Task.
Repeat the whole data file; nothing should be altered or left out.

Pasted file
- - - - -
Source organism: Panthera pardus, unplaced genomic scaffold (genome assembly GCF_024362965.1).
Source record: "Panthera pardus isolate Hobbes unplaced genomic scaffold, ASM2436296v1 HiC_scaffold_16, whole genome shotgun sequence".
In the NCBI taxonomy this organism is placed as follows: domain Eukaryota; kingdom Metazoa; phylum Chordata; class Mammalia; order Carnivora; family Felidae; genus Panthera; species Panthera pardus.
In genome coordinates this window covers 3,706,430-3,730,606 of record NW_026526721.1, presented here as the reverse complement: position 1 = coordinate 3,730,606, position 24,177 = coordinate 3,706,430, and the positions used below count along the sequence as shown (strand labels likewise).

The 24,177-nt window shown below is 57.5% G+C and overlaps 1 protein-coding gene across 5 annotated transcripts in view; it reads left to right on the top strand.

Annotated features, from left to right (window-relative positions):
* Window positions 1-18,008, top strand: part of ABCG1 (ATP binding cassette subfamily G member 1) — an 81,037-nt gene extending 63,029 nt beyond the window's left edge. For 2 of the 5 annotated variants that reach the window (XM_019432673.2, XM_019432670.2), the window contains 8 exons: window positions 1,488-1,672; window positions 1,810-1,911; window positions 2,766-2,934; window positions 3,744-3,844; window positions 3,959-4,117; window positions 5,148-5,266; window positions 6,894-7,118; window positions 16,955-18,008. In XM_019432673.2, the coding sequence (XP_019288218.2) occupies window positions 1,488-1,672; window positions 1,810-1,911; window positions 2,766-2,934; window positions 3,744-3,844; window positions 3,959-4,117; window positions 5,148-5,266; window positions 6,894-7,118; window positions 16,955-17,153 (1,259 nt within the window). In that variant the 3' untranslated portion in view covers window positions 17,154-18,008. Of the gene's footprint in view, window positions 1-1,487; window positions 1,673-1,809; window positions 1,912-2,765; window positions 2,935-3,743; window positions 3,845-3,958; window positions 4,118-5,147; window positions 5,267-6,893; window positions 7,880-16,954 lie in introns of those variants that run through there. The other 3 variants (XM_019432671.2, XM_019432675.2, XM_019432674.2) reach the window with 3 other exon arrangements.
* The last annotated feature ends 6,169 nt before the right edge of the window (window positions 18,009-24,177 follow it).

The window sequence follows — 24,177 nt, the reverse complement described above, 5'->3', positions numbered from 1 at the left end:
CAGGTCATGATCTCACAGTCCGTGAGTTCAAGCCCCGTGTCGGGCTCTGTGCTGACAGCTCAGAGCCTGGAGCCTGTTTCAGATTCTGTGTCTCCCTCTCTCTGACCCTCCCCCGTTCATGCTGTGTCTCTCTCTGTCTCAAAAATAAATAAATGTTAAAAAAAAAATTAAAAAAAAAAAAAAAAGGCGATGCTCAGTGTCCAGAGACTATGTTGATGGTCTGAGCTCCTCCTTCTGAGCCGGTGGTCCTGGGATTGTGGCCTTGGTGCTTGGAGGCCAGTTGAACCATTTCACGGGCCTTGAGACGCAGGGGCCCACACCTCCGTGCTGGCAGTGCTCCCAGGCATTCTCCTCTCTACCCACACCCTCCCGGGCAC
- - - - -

Source organism: Panthera pardus, unplaced genomic scaffold (genome assembly GCF_024362965.1).
Source record: "Panthera pardus isolate Hobbes unplaced genomic scaffold, ASM2436296v1 HiC_scaffold_16, whole genome shotgun sequence".
In the NCBI taxonomy this organism is placed as follows: domain Eukaryota; kingdom Metazoa; phylum Chordata; class Mammalia; order Carnivora; family Felidae; genus Panthera; species Panthera pardus.
In genome coordinates this window covers 3,706,430-3,730,606 of record NW_026526721.1, presented here as the reverse complement: position 1 = coordinate 3,730,606, position 24,177 = coordinate 3,706,430, and the positions used below count along the sequence as shown (strand labels likewise).

The 24,177-nt window shown below is 57.5% G+C and overlaps 1 protein-coding gene across 5 annotated transcripts in view; it reads left to right on the top strand.

Annotated features, from left to right (window-relative positions):
* Window positions 1-18,008, top strand: part of ABCG1 (ATP binding cassette subfamily G member 1) — an 81,037-nt gene extending 63,029 nt beyond the window's left edge. For 2 of the 5 annotated variants that reach the window (XM_019432673.2, XM_019432670.2), the window contains 8 exons: window positions 1,488-1,672; window positions 1,810-1,911; window positions 2,766-2,934; window positions 3,744-3,844; window positions 3,959-4,117; window positions 5,148-5,266; window positions 6,894-7,118; window positions 16,955-18,008. In XM_019432673.2, the coding sequence (XP_019288218.2) occupies window positions 1,488-1,672; window positions 1,810-1,911; window positions 2,766-2,934; window positions 3,744-3,844; window positions 3,959-4,117; window positions 5,148-5,266; window positions 6,894-7,118; window positions 16,955-17,153 (1,259 nt within the window). In that variant the 3' untranslated portion in view covers window positions 17,154-18,008. Of the gene's footprint in view, window positions 1-1,487; window positions 1,673-1,809; window positions 1,912-2,765; window positions 2,935-3,743; window positions 3,845-3,958; window positions 4,118-5,147; window positions 5,267-6,893; window positions 7,880-16,954 lie in introns of those variants that run through there. The other 3 variants (XM_019432671.2, XM_019432675.2, XM_019432674.2) reach the window with 3 other exon arrangements.
* The last annotated feature ends 6,169 nt before the right edge of the window (window positions 18,009-24,177 follow it).

The window sequence follows — 24,177 nt, the reverse complement described above, 5'->3', positions numbered from 1 at the left end:
CAGGTCATGATCTCACAGTCCGTGAGTTCAAGCCCCGTGTCGGGCTCTGTGCTGACAGCTCAGAGCCTGGAGCCTGTTTCAGATTCTGTGTCTCCCTCTCTCTGACCCTCCCCCGTTCATGCTGTGTCTCTCTCTGTCTCAAAAATAAATAAATGTTAAAAAAAAAATTAAAAAAAAAAAAAAAAGGCGATGCTCAGTGTCCAGAGACTATGTTGATGGTCTGAGCTCCTCCTTCTGAGCCGGTGGTCCTGGGATTGTGGCCTTGGTGCTTGGAGGCCAGTTGAACCATTTCACGGGCCTTGAGACGCAGGGGCCCACACCTCCGTGCTGGCAGTGCTCCCAGGCATTCTCCTCTCTACCCACACCCTCCCGGGCAC